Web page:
23 February 2011
“One change I’d like to see is to ensure that volunteering is understood,” said Patrick Karangwa, Executive Director of Parlament Des Jeunes Rwandais (Parliament of Young Rwandans). “People must see that they are contributing to social and economic status on the ground.” (P. Sen/UNV)Emmy Bornemark from the Swedish National Board for National Affairs considers the tenth anniversary timeline. (P. Sen/UNV)Julio César Benítez, Executive Director of Scouts Ecuador, posts an event on the International year of Volunteers +10 timeline. (P. Sen/UNV)UNV staff learn from representatives of national volunteer committees and bodies at the ‘Share Fair’ held in Bonn, Germany. (P. Sen/UNV)Bonn, Germany:
The international volunteer community have joined hands for a “north-south-east-west” meeting of minds.
Representatives from the European Year of Volunteers met with their national volunteer committee counterparts from countries in Africa, Asia, South America and Oceania in perhaps the first meeting of its kind.
Under the tenth anniversary of the International Year of Volunteers umbrella, the gathering was a chance to explore the challenges and successes of diverse volunteering organizations.
“In Jordan,” said Jenine Jaradat, Director of the Princess Basma Youth Resource Centre, “we want to see greater awareness of volunteering at a national level. At this conference, I’m learning so much from the European Year of Volunteers and others that I can take back to my country.”
“Volunteering is not a resource that comes for free,” noted the Executive Coordinator of the United Nations Volunteers (UNV) programme in her welcoming address. “It needs nurturing, investment, structure and support.” UNV is the focal point agency for the International Year of Volunteers +10, which brings together 40 partners and stakeholders.
After the introductory sessions, the ‘Sharing Global Voices’ delegates got down to business by mapping out a ‘timeline’ of events set for the year.
They went on to host an interactive ‘share fair’ to display the various initiatives underway in countries from Australia to Nepal, Burundi, Ecuador and Poland.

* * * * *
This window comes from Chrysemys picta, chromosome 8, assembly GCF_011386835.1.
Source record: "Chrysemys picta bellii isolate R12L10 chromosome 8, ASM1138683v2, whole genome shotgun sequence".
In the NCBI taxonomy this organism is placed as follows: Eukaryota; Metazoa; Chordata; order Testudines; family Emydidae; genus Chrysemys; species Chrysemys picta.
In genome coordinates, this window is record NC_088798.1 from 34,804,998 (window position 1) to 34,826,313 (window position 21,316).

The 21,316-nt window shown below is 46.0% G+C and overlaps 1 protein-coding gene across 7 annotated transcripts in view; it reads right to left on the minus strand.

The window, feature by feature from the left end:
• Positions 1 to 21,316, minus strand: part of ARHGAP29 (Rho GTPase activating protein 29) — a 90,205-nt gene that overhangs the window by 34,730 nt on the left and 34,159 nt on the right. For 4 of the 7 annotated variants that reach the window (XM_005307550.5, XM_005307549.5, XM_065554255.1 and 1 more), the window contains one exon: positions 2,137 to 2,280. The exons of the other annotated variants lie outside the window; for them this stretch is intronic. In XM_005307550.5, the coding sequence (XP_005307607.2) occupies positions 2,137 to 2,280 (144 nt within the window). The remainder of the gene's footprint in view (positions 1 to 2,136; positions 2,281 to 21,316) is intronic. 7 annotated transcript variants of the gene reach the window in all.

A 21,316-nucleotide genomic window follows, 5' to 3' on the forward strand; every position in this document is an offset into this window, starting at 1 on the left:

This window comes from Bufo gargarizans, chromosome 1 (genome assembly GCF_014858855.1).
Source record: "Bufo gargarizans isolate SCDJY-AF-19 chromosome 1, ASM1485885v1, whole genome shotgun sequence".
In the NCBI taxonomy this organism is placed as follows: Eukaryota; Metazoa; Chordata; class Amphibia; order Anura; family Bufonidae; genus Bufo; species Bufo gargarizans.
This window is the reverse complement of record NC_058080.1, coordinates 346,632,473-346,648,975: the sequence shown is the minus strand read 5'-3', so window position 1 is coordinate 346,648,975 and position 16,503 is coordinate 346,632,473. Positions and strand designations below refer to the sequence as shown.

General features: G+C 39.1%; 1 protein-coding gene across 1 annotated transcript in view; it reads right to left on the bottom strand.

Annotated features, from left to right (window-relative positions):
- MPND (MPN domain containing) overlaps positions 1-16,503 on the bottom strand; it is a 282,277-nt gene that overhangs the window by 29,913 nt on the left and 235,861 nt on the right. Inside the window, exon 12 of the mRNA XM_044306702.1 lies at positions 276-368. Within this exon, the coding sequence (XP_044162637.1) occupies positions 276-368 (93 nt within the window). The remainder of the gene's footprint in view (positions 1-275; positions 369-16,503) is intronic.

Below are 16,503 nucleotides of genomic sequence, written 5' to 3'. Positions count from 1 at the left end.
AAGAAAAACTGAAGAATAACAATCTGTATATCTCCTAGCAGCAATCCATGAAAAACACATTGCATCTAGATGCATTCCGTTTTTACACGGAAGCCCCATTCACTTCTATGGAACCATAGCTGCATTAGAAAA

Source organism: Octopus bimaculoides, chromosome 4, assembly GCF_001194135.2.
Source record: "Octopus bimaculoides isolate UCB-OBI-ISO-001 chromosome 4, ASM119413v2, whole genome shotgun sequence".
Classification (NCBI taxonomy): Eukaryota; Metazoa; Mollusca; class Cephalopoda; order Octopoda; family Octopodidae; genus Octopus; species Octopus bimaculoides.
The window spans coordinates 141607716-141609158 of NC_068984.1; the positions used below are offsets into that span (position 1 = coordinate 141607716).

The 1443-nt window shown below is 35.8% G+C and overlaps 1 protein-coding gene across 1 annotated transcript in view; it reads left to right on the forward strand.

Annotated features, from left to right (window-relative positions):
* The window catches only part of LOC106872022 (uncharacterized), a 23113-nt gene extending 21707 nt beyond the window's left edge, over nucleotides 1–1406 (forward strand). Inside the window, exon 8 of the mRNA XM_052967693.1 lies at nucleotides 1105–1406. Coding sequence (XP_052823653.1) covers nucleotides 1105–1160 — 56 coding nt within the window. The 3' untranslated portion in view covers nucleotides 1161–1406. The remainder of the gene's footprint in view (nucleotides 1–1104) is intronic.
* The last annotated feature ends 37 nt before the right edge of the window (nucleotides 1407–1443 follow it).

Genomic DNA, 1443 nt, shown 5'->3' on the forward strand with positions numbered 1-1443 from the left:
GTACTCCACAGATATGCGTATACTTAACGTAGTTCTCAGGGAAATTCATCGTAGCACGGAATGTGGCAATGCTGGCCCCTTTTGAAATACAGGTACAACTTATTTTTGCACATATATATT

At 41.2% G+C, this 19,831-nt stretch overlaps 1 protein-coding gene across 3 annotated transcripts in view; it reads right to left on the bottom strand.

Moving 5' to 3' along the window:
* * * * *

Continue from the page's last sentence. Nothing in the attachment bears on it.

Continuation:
On the second day of the conference, delegates tackled four key themes: influencing volunteering policy and research; sustainability and mobilizing stakeholders; organizing high-level events; and public awareness.
Their recommendations ranged from creating a central ‘knowledge bank’ of volunteering research to combining word-of-mouth and Internet advocacy to spread the word about the value of volunteering.
National volunteer committees and bodies are key to the success of the International Year of Volunteers +10, and will play a vital role in promoting and recognizing volunteering at the national level, as well as exploring steps to make volunteering accessible to all.
“This year is important,” said Jenine Jaradat, “because Jordanian youth see what’s happening in the region, and it’s important for them to feel that they have a voice. We will highlight that this year, and show how youth can gain a voice through volunteering.”
“One change I’d like to see is to ensure that volunteering is understood,” said Patrick Karangwa, Executive Director of Parlament Des Jeunes Rwandais (Parliament of Young Rwandans). “People must see that they are contributing to social and economic status on the ground.”
In addition to a series of regional conferences, many national volunteering entities will convene again in Africa during June. The Sharing Global Voices event was co-funded by the Youth in Action programme of the European Commission.